I would bet a sizeable sum of money that if most saltwater anglers, especially TSFMag readers, were asked to describe what a picture perfect fishing scenario looks like, I could easily describe it before they even started. The classic thigh-deep flat with clear green water dotted with potholes and very defined grass edges. Or perhaps an even shallower flat with a little less grass so visibility would be at a maximum in order to see cruising fish or even a few tailing reds. These are the images that are continually portrayed to us but just how many of us actually get to experience those scenarios on a regular basis? My guess is that it’s far fewer than most think and in all reality only a small percentage of anglers actually ever get to experience them. In fact, instead of stepping into a “coastal version” of a Norman Rockwell painting, most of the fishing community actually looks for the “next best option.”
I’ll be the first to admit that at times I am ridiculously jealous of my friends on the middle and lower coast. I’m just like the average guy who sees all the videos and pictures on social media depicting the perfect conditions that many anglers would kill to have. The one that gets me the most are when its blowing 20-25 mph in a video and it looks like barely a ripple because the water that’s being fished is so shallow. Take the same conditions on the upper coast and you need to have the Coast Guard on speed dial to be sure you can get back to the dock. I would love to have that type of environment to fish in but the upper coast is a different animal, not worse, just different.
On my home waters of Sabine and Calcasieu, the conditions are far from the classic scenario that was described earlier, in fact its almost 180 degrees different. Basically we have deeper and dirtier water with little to no grass and very little sand, so even when the water is clear it looks muddy due to lack of contrast. The option to wade-fish grass flats with potholes turns into drifting scattered shell along muddy bottoms. Although the patterns differ so greatly from venues farther to the south we make it work despite the challenges.
Speaking of patterns, the heat has finally set in on us and the predictable summer patterns are now in full swing. One particular pattern that draws attention on upper coast venues, especially Sabine, is chasing flocks of gulls and terns that feed over schooling speckled trout and redfish. For some reason the schooling activity seems to be more consistent for keeper-sized fish on upper coast bays compared to those farther south. In fact, many guides in places like Matagorda won’t even stop and fish under the birds because the catch to keeper ratio is decidedly not in their favor. A flock of working gulls on Sabine or Calcasieu could mean a school of fish pushing twenty inches or better, so we never pass up that opportunity. I have even seen speckled trout over eight pounds caught under the birds. So, as you can easily imagine, if I have any say in the matter we will always make a stop and investigate.
Fishing under the birds is not foolproof by any means and it does have its drawbacks – so be prepared. If you have a crowd in your boat be sure to position yourself where everyone is casting out of the same side in order to minimize risk of hooking one another. Also, using single-hooked lures, such as soft plastics on a jighead, with the barb pinched down is preferred. The single hook is much easier to deal with in both a crowd or during a frenzy when the fish are active. Nothing is more annoying than digging hooks out of a landing net or each other when you could be catching fish instead.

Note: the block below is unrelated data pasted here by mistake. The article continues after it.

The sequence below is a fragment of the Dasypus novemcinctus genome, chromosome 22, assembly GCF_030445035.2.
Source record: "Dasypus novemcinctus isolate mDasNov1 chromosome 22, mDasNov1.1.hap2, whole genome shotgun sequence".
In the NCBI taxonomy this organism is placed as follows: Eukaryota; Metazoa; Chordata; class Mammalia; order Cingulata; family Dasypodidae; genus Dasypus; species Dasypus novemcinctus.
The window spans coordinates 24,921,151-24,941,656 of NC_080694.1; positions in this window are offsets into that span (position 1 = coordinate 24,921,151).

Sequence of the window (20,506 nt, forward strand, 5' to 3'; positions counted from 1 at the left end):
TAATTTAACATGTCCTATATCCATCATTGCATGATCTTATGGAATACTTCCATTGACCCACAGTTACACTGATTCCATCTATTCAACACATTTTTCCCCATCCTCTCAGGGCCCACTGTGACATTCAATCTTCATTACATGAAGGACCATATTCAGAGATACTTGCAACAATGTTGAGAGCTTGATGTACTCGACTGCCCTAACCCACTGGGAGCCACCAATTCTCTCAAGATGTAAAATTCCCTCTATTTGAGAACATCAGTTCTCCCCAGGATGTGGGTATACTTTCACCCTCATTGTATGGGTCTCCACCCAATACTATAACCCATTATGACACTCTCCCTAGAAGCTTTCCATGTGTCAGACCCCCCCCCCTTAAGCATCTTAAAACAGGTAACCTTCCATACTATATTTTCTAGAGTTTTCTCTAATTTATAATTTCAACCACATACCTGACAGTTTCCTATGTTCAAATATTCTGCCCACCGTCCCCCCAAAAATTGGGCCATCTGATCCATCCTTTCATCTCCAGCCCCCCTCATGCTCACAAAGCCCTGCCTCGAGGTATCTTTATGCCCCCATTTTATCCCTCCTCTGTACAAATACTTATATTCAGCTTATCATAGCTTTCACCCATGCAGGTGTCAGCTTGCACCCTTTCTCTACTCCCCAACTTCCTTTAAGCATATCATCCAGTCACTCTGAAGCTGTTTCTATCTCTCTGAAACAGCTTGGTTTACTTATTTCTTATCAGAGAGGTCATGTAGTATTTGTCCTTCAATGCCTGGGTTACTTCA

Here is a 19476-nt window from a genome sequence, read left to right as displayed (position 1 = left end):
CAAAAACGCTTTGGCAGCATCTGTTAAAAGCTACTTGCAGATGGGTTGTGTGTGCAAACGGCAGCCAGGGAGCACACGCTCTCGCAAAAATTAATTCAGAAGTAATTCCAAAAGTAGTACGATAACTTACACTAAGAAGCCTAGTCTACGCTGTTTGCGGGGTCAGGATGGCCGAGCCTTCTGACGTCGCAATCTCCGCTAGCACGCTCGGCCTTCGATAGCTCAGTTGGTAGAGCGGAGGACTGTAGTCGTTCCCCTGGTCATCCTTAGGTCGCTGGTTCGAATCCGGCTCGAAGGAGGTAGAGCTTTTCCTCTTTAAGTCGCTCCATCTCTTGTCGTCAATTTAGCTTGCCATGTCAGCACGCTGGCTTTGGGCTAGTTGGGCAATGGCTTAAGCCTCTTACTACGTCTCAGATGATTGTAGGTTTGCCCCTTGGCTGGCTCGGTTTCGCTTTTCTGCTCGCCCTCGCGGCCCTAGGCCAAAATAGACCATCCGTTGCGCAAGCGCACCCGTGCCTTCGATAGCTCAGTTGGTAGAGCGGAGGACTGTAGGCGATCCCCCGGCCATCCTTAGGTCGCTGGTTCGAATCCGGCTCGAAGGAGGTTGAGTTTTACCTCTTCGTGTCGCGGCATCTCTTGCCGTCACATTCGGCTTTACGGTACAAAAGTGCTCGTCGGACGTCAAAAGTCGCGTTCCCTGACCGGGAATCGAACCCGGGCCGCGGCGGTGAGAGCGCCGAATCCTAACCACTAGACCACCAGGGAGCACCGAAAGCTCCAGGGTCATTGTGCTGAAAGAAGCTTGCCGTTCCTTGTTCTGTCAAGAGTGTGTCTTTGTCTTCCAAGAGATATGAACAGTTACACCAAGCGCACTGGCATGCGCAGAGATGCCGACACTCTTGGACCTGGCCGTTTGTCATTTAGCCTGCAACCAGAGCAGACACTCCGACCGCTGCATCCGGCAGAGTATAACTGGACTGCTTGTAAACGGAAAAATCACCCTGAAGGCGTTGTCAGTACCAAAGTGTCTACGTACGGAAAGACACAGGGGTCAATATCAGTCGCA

Another unwanted hazard that usually comes with chasing fish under the birds is inevitably catching a catfish, usually a gafftop or sometimes a hardhead. Take great caution when landing and unhooking these fish as they will flat ruin your day if you get stuck with one of their fins. Be sure to clean any wound thoroughly and apply proper first aid, especially with the threat of both infection and potentially the vibrio virus.
If for some reason the birds are uncooperative, another pattern that draws plenty of attention during the summer is fishing structure. On top of the list of pieces of structure has to be the jetties, hands down. The jetty systems are fish magnets and can provide some outstanding fishing when conditions are right. Tide changes are without a doubt the key to probing the jetty as they are usually the first places in the lake or bay to feel the influence of the moving water. A good tide change right before first light is one of my favorite times to be on the rocks with a big topwater or swimbait. Casting parallel to the rocks tends to produce better but a perpendicular presentation will also work well, especially when throwing jigs and allowing them to bump the rocks all the way down.
Perhaps one of the most overlooked pieces of structure on either Sabine or Calcasieu are the shell pads that surround many of the well heads in each bay. Many anglers never even attempt to look for these hidden gems much less fish them. I was introduced to this pattern years ago by good friend Jim Leavelle one day while we fished Trinity Bay and I am a believer in the technique.Just because you may not have the picture perfect set up doesn’t mean you can’t pattern and find fish on your own water. There are plenty of options out there as long as you are willing to think outside the box and put in the time to get it figured out. Once you run across one of these new unexplored areas and begin to have some success it will motivate you to find more areas which in turn will make your time on the water that much more productive.
Chuck’s Tips For Probing Jetty Rocks